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Recipes and Stories

22 December 2017: Gifts of Food

Gifts of food (like this tin of cheese straws) are an indelible part of our holiday traditions that I hope we never abandon. But there are other gifts of food that may be needed (and appreciated) more.

They’re always saying that one can take the boy out of the Baptist Church, but one can never quite take the Baptist out of the boy. I’ve been an Episcopalian all my adult life, but at this time of year, like a Ghost of Christmas Past, my Baptist childhood comes back to me, whispering the name Lottie Moon to my conscience.

For those who don’t know, Charlotte Digges (“Lottie”) Moon, born on December 12, 1840, was a Baptist missionary to China from July of 1873 until December of 1912, when the Mission Board discovered that she was literally starving herself by giving all her money and food to fight the rampant hunger that was surrounding her.

When famine swept through China in 1911, Miss Moon, unable to bear seeing others hungry, began giving away everything she had, including the food from her own table. By the time officials discovered what she was doing, she weighed no more than fifty pounds. Even at her diminutive stature of four-foot-three, she was dangerously underweight and suffering from advanced malnutrition.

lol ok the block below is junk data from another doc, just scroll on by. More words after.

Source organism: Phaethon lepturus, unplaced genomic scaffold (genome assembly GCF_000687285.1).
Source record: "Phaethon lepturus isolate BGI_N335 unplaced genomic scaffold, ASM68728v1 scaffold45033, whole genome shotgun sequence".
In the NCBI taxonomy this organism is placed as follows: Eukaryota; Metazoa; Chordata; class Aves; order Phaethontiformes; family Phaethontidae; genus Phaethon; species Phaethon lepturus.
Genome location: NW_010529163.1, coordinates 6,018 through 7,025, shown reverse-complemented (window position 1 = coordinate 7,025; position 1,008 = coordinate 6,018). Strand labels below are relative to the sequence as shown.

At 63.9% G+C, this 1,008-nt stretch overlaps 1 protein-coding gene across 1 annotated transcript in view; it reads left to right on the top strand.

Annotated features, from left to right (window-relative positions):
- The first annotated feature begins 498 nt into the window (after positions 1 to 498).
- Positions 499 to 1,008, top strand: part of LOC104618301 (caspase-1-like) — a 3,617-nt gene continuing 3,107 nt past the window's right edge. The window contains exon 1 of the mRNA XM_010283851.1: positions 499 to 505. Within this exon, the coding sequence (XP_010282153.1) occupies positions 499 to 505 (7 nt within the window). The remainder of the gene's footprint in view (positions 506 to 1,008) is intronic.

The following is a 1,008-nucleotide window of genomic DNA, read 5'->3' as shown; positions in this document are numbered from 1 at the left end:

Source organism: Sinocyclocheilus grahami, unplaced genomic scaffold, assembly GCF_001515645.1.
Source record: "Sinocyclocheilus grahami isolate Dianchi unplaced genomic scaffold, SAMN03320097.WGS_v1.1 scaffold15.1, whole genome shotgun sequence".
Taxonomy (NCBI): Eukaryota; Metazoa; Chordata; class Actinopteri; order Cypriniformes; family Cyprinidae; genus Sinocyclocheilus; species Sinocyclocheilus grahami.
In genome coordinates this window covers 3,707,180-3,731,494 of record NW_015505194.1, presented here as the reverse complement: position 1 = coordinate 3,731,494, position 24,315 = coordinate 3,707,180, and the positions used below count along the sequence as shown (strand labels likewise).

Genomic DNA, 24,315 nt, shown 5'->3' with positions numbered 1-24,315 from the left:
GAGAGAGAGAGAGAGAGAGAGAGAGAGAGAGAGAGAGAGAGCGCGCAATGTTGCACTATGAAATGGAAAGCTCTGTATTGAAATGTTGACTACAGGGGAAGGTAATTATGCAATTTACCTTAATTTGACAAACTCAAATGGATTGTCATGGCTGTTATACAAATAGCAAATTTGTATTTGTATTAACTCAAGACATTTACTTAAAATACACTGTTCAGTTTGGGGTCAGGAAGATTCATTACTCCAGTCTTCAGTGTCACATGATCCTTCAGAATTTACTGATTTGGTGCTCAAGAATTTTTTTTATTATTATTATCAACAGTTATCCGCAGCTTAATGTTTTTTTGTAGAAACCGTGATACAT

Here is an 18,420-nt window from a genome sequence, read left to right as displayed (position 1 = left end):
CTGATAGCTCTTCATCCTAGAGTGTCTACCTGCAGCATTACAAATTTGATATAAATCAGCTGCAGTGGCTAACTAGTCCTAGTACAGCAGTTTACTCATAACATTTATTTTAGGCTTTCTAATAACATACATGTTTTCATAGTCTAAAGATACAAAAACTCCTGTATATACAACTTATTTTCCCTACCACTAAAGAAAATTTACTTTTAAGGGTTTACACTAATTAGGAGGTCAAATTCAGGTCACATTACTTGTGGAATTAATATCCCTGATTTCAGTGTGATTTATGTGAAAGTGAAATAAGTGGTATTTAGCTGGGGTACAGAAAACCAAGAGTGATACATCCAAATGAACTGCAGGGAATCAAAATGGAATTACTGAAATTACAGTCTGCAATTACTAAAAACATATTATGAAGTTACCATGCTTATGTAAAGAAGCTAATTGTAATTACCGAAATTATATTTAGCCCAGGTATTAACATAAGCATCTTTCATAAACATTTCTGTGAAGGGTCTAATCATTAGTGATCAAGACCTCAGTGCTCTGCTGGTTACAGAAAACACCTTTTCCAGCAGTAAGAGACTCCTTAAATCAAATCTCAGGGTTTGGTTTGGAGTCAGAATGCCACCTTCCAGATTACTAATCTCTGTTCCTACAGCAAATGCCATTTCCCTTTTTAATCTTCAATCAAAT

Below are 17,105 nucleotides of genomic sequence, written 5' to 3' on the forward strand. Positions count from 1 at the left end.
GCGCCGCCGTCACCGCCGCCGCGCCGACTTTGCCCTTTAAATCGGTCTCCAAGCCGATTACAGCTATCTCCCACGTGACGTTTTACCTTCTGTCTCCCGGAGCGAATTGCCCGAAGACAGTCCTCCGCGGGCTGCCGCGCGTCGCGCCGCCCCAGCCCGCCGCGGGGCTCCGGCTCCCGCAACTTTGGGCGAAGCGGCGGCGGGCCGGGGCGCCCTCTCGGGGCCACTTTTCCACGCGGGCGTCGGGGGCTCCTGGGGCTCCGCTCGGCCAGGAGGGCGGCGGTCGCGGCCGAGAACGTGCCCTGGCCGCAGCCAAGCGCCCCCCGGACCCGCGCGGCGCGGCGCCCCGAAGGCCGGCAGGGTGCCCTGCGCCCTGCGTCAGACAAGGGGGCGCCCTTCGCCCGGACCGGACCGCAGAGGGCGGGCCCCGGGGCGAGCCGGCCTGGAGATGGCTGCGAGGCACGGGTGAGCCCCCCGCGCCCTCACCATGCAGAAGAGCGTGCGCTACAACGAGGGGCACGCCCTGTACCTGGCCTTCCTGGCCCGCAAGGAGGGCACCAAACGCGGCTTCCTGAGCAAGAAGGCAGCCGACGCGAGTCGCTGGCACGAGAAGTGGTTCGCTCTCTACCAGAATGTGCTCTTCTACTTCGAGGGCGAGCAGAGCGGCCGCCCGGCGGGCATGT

Alarmed Mission Board officials removed her from her post, but by then it was too late: On Christmas Eve of 1912, she died on the boat that was bringing her home. She had literally given her own life to feed others.

Long before all that, the Southern Baptist Convention (mainly at Miss Moon’s instigation) had in 1888 established the Women’s Missionary Union, which began collecting an annual offering at Christmas to raise money for missions. In 1918, the Union honored her memory by renaming it The Lottie Moon Christmas Offering For Foreign Missions. The offering has been an indelible part of the season ever since. But her memory is honored well beyond the Baptist Church and its Christmas offering: today (December 22) she’s remembered in the Episcopal Church calendar.

This Christmastide, while we can certainly give to the mission efforts that meant so much to her, there’s another way to honor the memory of a woman who couldn’t bear to see people hungry. Give food. Not the indulgent holiday treats we offer to people who already have plenty, but substantive, nourishing food to people who don’t have enough, without drawing attention to our offering, without judging the reasons they’re hungry, and, most import of all, without worrying whether we’re being victims of lying con artists.

I’m not suggesting we stop giving treats to those we love, so long as they’re a demonstration of caring. And I'm certainly not suggesting that anyone needs to go to the extremes that Miss Moon did. By all means, seek out reputable feeding ministries that put the food where they know it is needed most (the one my own parish participates in is United Ministries of Savannah’s Emmaus House). What I am suggesting is that we take still another step and make it personal: seek out someone close by who is hungry and alone, someone who may feel unloved—even, and perhaps especially—someone who may not be terribly lovable.

What we get back from such giving is far more than can ever be measured.

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